I’ve knocked £10k off my debts and here’s how you can, too

Lockdown measures will have affected everyone’s income and outgoings in a completely unique way, with some people working from home and saving on commuting costs, others furloughed on 80% of their wage, others still made redundant and self-employed people having lost huge swathes of work and income.

Just over a year ago, I had over £27k of personal debt, and £0 in savings. After reaching a breaking point in my relationship with money and finally realising that something needed to give, I started the slow process of getting back into the black, using my Instagram account, @myfrugalyear, to document the journey.

A year on, we have knocked almost £10k off what we owe, as well as building a small ‘emergency fund’ of around £1,000, something which I grow steadily more relieved about as the current pandemic rumbles on. The human cost and the economic cost of the coronavirus crisis cannot be separated from one another, and the looming economic crisis caused by locked is a worry for many of us. All of this means that saving during lockdown, where possible, is crucial – especially for women.

It’s important to note that there should be no shame in having entered this crisis with a precarious financial situation; none of us saw it coming, and many of us were simply trying to do our best to stay on top of day-to-day bills before it struck.

Many people may have lost the ability to save at all, but for those of us who can, there has never been a more important time to start putting some cash aside. Here are some ways to get there:

Consider purchases carefully

Even as we all start to feel the pinch financially, the allure of online shopping has never been greater, with loungewear and home workout gear suddenly looking very desirable as we struggle with lockdown fatigue and anxiety. It can be easy to get sucked into a world of comparison on social media, feeling we need a bread maker or expensive slippers in order to ‘succeed’ at lockdown, but make sure that any purchases you do make are considered.

Think about whether you might need that money in a few months’ time, whether you really want or need the think you’re about to add to cart, or whether you’re simply bored, or trying to distract yourself from what’s going on. Sleep on it, if you need to – you may find that with a bit of distance, you realise that that £30 would be better saved for a rainy day than spent on a temporary fix.

Don’t waste money saved on travel, childcare or socialising costs

If you find yourself in the fortunate position of being a little better off during this crisis, make sure that any money saved on not having to pay for petrol, nursery or Friday night drinks isn’t frittered away on impulse purchases (see point one). This crisis will have given many of us a new insight into where our money disappears to in the manic rush of everyday life, so if you’re able to, budget for a higher food and utilities bill and stash the rest in savings.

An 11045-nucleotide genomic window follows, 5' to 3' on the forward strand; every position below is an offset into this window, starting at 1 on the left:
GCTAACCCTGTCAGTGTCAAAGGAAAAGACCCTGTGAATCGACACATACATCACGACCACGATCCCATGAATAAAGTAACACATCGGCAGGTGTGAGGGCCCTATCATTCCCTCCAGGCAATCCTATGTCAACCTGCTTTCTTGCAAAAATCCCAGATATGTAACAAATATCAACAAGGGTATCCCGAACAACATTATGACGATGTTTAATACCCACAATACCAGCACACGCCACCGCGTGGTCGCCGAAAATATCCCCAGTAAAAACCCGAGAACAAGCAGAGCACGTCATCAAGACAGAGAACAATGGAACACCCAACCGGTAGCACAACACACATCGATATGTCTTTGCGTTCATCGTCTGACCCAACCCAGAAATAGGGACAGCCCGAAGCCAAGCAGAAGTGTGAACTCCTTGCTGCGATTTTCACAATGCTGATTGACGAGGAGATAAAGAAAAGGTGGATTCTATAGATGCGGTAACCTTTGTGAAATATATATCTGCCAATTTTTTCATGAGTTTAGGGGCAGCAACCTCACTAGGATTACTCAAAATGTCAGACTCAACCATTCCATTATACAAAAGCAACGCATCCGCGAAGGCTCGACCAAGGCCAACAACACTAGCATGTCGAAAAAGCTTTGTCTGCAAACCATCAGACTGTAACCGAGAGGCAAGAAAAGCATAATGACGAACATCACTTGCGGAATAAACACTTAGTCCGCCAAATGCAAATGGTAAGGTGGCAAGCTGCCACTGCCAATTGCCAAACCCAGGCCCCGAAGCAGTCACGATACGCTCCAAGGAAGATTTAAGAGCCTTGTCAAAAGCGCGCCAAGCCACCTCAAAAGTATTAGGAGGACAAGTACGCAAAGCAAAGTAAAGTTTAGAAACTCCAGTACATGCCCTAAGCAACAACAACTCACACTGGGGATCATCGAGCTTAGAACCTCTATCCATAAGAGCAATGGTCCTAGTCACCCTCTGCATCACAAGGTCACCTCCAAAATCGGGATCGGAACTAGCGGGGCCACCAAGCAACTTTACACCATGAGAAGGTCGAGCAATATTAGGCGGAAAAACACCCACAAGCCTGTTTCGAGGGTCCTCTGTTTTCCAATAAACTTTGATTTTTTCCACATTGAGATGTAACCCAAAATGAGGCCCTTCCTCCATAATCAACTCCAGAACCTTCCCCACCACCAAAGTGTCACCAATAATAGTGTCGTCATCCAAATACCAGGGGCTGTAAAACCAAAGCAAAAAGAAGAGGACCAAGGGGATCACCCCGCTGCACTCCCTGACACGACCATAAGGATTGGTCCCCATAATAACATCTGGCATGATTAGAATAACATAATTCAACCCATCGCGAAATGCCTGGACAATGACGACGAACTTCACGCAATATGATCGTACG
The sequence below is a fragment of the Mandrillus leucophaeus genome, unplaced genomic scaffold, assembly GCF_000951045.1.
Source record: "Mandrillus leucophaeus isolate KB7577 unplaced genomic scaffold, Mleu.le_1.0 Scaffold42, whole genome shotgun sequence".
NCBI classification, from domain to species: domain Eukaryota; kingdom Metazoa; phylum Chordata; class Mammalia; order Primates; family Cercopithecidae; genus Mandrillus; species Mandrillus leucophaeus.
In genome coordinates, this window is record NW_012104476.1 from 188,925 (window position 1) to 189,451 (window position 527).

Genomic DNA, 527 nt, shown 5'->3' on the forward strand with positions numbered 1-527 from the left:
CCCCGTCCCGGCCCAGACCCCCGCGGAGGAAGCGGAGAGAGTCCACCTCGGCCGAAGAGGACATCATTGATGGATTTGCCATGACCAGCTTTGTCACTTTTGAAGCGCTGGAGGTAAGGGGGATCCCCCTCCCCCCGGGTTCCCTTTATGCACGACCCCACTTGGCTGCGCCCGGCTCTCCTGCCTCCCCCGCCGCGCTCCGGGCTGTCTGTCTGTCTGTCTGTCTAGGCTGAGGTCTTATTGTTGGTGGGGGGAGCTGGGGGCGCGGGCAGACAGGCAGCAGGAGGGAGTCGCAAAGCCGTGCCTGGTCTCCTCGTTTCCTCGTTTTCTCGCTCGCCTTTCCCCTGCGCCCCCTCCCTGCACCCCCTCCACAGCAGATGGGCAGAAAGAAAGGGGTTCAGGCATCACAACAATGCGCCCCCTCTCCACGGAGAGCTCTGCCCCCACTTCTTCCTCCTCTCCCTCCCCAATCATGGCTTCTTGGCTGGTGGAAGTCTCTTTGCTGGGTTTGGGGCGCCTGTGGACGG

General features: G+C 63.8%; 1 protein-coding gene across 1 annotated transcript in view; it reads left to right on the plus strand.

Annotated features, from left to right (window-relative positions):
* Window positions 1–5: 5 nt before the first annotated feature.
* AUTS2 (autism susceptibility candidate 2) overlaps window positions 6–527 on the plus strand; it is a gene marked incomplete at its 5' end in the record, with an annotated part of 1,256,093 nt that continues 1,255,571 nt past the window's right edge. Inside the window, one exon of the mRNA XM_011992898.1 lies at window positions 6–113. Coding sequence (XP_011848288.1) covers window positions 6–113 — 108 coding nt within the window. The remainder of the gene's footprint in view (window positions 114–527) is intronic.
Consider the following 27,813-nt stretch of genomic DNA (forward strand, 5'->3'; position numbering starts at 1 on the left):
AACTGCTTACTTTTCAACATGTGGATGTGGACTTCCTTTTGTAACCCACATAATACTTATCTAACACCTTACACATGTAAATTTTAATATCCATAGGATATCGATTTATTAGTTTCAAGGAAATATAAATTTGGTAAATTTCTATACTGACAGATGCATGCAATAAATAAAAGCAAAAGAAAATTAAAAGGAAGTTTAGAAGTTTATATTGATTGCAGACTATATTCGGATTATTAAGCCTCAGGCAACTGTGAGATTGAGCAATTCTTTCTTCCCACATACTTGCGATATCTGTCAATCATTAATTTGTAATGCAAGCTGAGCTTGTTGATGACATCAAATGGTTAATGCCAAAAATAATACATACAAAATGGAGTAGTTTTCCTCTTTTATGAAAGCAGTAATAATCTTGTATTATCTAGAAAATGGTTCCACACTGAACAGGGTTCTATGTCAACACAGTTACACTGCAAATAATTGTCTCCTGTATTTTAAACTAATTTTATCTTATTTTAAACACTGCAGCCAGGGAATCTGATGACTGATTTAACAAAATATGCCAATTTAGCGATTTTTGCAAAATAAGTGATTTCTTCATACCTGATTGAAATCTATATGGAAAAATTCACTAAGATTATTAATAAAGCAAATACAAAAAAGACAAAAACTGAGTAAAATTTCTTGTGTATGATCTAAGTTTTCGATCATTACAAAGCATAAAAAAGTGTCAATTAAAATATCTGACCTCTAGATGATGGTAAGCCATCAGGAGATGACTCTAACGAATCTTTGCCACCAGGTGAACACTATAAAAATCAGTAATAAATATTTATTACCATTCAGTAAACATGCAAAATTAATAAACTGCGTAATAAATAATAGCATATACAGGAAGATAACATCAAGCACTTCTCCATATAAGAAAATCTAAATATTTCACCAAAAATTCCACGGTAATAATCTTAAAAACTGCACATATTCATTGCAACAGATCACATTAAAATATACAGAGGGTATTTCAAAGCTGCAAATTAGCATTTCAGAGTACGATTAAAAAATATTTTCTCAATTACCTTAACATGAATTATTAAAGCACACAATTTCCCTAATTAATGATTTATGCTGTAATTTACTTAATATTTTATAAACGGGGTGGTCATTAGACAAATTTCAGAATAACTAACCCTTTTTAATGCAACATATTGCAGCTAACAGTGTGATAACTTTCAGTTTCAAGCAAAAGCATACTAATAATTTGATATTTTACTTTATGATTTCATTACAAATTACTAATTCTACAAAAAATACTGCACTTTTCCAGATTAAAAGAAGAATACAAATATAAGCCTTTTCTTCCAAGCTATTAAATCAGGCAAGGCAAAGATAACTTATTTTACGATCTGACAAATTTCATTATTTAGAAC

Save the day you get paid

Being able to do this successfully relies on having a budget that works – i.e. knowing what’s coming in, what’s going out and what’s left over afterwards – but it’s the best way to make sure that any money left over after bills doesn’t just disappear on nothing. Putting money into your savings just after its paid into your current account is a great way to save higher amounts.

Use a saving app

If discipline isn’t a natural strong suit of yours (as it certainly isn’t of mine), using a saving app like Chip or Plum, where small amounts are automatically transferred to a savings account every few days, might be the best way for you to save. Their clever algorithms calculate what you can afford to save, and you can also do savings challenges, which can be more motivating as they make the process ‘fun’. The popular ’52 Week Challenge’ – where you save £1 the first week, £2 the second and so on – will result in £1,378 saved over the course of a year.

Save a little, even if you have debt

If you just have a little debt, it’s probably best to focus on paying it off quickly, but if you have a significant amount, it’s worth saving a small amount alongside. Of course, if you’re paying interest on your debt, this is likely to far outweigh the interest on your savings, but being able to pay for unexpected costs with cash, rather than credit, will help to keep you in a positive mindset. There’s also the risk that, if you focus on paying off debt, your lender might suddenly drop your limit and you’ll be stuck if something does come up.

Its ok if you’re only just managing to save throughout this crisis; everybody’s circumstances are different, many industries are suffering and nobody knows what’s around the corner. But if you do have the opportunity to save at the moment, make sure you do – no matter what happens next, you’ll definitely be grateful for the cash later on.

Leave a Reply

Your email address will not be published.